Off the Chart Cool is quite possibly the best cycling training website on the planet. I know…sounds a little over the top? I don’t think so. Their service is off the chart COOL.

I use Strava and the freebie version of Training Peaks to analyze and organize training data – and they are very good at what they do. Strava’s strong suit is tracking rides, performance data and the ability to create ride segments you can repeat. [Not to mention the ability to saturate the social media galaxy with gallons of your virtual sweat…] The free version of Training Peaks makes an excellent training log, and helps with tracking diet.   TrainerRoad has it’s own unique spot in the online cycling universe: indoor rides and training plans.

Using a USB receiver for either Bluetooth or ANT+ connects your heart rate monitor, cadence and speed sensors to the TrainerRoad server. Since I ride a Trek and use their sensors and have a Garmin computer, I purchased a $29 ANT+ receiver for my laptop. Pairing HRM and cadence-speed sensors took only a few seconds. After downloading their free software, you can choose a ride or training plan from a comprehensive list and watch your live data real-time on your laptop. Below is a screen shot of a training plan available as part of the $10 a month user fee. The training metric is your choice of either heart rate or power. If you look closely at each ride profile you can see the kinds of intervals you’ll be doing.


It gets better. Since we ride indoors on a stationary trainer, the folks at TrainerRoad decided to study the power output of a long list of trainers in all their various resistance settings. They used the data to plot consistent power curves. TRANSLATION: the power readings are a solid point of reference for indoor training. Before your first workout you select your brand and model of trainer, and then which resistance setting you are using. As you start to peddle, your calculated power output appears on the screen – along with cadence and heart rate.  The other choice is to spend somewhere between 800 and 2000 fazoli’s for a crank arm or hub based power meter. Below is what it looks like real time: yellow is power output in watts, red is heart rate, white is cadence.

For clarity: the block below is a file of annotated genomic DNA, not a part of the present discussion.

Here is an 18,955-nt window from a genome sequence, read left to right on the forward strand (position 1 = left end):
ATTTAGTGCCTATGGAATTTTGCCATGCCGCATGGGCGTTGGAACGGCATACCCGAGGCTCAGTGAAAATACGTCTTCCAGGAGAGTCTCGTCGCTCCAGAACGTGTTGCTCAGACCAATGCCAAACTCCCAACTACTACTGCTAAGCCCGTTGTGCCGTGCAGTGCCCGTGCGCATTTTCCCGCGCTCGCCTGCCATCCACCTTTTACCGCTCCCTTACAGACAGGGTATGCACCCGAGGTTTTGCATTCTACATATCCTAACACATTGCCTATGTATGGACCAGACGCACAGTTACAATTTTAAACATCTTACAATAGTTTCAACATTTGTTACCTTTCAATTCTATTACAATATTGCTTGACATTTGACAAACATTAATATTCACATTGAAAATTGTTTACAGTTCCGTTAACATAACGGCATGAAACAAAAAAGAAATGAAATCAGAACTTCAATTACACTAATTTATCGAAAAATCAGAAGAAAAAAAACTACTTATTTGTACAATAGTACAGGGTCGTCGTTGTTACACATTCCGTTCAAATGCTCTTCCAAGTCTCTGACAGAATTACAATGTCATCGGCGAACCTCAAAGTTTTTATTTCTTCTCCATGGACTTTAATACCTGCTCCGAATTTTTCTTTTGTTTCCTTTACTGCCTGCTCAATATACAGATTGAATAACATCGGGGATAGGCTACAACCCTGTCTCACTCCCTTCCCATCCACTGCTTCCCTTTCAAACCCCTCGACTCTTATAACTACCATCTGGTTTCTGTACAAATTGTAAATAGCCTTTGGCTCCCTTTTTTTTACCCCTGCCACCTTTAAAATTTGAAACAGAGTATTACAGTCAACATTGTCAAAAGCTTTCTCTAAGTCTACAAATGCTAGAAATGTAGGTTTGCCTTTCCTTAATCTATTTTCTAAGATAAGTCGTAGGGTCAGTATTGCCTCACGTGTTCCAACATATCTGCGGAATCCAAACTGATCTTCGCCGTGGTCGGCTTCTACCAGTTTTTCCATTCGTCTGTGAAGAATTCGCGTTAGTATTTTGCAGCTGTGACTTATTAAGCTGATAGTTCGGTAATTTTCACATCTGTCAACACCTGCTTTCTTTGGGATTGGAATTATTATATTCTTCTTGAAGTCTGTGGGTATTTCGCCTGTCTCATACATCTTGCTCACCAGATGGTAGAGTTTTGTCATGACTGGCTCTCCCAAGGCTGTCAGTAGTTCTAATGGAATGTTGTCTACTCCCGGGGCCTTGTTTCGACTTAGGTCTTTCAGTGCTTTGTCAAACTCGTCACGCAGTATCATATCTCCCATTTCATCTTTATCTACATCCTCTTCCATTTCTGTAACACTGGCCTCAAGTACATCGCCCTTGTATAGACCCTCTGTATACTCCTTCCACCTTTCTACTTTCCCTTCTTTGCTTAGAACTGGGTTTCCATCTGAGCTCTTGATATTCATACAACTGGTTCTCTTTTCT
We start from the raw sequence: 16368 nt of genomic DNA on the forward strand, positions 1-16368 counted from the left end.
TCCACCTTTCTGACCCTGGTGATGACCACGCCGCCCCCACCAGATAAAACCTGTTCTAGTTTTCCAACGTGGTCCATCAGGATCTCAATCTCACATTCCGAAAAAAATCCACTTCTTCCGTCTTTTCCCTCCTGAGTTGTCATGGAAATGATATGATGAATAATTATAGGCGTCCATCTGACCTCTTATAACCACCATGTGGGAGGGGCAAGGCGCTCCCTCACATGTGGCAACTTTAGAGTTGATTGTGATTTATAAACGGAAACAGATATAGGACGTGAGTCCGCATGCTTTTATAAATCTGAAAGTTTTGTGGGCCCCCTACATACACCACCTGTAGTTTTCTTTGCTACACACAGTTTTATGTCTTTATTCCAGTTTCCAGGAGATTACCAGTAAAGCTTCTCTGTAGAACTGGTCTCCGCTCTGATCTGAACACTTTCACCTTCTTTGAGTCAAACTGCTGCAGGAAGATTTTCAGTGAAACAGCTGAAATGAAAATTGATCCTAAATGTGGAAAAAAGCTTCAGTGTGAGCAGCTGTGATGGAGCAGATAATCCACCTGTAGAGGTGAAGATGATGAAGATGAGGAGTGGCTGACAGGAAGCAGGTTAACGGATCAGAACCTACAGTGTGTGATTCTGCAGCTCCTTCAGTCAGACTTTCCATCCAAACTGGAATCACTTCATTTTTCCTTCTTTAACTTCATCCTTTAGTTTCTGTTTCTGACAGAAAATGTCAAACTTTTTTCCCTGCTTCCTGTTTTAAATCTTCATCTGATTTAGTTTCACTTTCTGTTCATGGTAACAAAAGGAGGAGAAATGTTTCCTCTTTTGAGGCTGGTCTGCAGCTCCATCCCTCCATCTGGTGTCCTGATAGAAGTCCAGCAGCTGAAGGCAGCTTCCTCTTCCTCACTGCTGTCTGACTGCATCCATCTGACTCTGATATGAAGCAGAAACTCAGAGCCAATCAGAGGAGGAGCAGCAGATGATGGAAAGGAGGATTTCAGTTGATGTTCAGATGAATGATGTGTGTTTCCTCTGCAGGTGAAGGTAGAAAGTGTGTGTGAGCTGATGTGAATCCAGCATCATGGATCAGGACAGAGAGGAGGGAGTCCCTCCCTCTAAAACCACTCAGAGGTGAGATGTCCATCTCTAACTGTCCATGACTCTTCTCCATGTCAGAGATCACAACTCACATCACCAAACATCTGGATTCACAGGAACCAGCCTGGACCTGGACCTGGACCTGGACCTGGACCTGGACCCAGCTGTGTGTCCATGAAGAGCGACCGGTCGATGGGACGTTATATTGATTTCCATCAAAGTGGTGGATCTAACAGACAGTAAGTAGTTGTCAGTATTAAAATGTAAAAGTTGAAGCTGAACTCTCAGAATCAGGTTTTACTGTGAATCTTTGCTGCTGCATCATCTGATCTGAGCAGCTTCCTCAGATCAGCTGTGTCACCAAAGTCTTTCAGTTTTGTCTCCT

Though I’m not going to get into a lengthy discussion on why power is a really helpful metric for training, I will explain the basic concept. Watts produced by pedaling is an objective measurement of how much work a rider can do, or may be capable of doing. As we get stronger, power output goes up and becomes more consistent over longer periods of time. IOW, we get faster, and have an increased capacity to sustain that speed. If you add cadence and heart rate, you have a comprehensive picture of fitness. For example, if I can sustain 240 watts for 30 minutes with a heart rate of 130 and a cadence of 92 – that’s better aerobic and strength fitness  than pushing 240 watts while gasping for air with a HR of 160 and cadence of 67 [and then upchucking on your tablet].

Just saying.

TrainerRoad is a great tool that reflects some of the best contemporary thinking on cycling training and fitness. I’ll be using this for my base miles before the glaciers recede and we hit the road in Northern MN sometime in April. For a characteristically detailed review by DC Rainmaker, click here.


One thought on “Off the Chart Cool

  1. Pingback: TrainerRoad Brand Ambassador | As the Wheels Turn

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